- The Stimulus Plan: A Detailed List of Spending
- New Zimbabwe minister blames bank
- Irish government faces growing fears of debt default
- Will Eastern Europe Trigger a Financial Meltdown?
- Diluted to Oblivion, Dead Banks
- London Bankers – So Sorry (Video)
- Obama to Work on Executive-Pay Limits Amid Complaints
- Can Wall St. Dodge Government Pay Limits?
- Bill Moyers & Simon Johnson on Pay Limits part at9:00+/- Minute Point (Repost)
- Miami banker gives $60 million of his own to employees
- Economic Collapse, Celente (Commercial Real Estate, Revolution, Change?, Authority, WWIII)
- With Calif. lawmakers locked in, budget fix stalls
- Charlotte in same predicament as Wall Street
- Today’s work "Package" (Humor)
- Bank Failures, P/Year Chart
- Bank Failure, Assets Chart
- ABC Video, Nationalization (Pre-Privatization, Govt. Receivership)
- Debt to Equity Ratio Calculator
- Assets vs Derivatives
- Accountability $323,500,000
- Department of Agriculture – Office of Inspector General $22,500,000
- Department of Commerce – Office of Inspector General $10,000,000
- National Oceanic and Atmospheric Administration – Office of Inspector General $6,000,000
- Department of Justice – Office of Inspector General $2,000,000
- NASA – Office of Inspector General $2,000,000
- More…(much, much more!)
xxxFears are growing that Ireland could default on its national debt after the cost to insure against possible losses on loans to the country rose to record highs at the end of last week.zzzz
Zimbabwe’s central bank is at the heart of the nation’s economic decay, new Finance Minister Tendai Biti says, pledging to reform the institution.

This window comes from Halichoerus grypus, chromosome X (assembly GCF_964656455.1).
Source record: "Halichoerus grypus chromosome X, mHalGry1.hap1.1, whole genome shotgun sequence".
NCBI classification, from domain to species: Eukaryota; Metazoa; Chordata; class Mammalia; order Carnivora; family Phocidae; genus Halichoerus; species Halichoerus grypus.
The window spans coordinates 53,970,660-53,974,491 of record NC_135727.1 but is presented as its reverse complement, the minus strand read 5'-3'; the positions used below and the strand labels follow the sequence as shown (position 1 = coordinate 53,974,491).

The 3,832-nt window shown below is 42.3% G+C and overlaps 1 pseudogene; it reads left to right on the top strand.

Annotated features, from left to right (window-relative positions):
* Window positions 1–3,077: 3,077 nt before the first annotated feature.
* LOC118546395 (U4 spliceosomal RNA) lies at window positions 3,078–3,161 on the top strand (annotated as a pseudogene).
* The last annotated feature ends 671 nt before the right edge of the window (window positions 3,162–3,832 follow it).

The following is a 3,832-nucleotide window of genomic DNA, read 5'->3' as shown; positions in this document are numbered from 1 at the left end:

With its economy in free fall, Zimbabwe would need South African help to recover, the Movement for Democratic Change politician told Reuters.
Zimbabwe has the world’s highest inflation rate, a virtually worthless currency, and 90% unemployment.
Meanwhile, MDC politician Roy Bennett is due to appear in court on Monday.
Mr Bennett, the MDC’s treasurer, was arrested on Friday shortly before President Robert Mugabe swore in Mr Biti along with other new ministers of the country’s unity government.
He is charged with conspiring to acquire arms with a view to disrupting essential services and remains in custody, his party said.
We’ve commented from time to time that a possible financial flashpoint is countries that got themselves in the same fix as Iceland , of having a banking sector engaged in the generally risky practices that were standard form recently, and was outsized relative to the economy (Willem Buiter also points out that that precarious situation is made worse by having your own teeny currency).
While Ireland is in that position, a more immediate trigger for trouble is Eastern Europe. We’ve mentioned in particular the precarious position of Austria, which was a big lender to the region. As Ambrose Evans-Pritchard remarks in the Telegraph:
Austria’s finance minister Josef Pröll made frantic efforts last week to put together a €150bn rescue for the ex-Soviet bloc. Well he might. His banks have lent €230bn to the region, equal to 70pc of Austria’s GDP.
"A failure rate of 10pc would lead to the collapse of the Austrian financial sector," reported Der Standard in Vienna. Unfortunately, that is about to happen.
The European Bank for Reconstruction and Development (EBRD) says bad debts will top 10pc and may reach 20pc. The Vienna press said Bank Austria and its Italian owner Unicredit face a "monetary Stalingrad" in the East.
Mr Pröll tried to drum up support for his rescue package from EU finance ministers in Brussels last week. The idea was scotched by Germany’s Peer Steinbrück. Not our problem, he said…..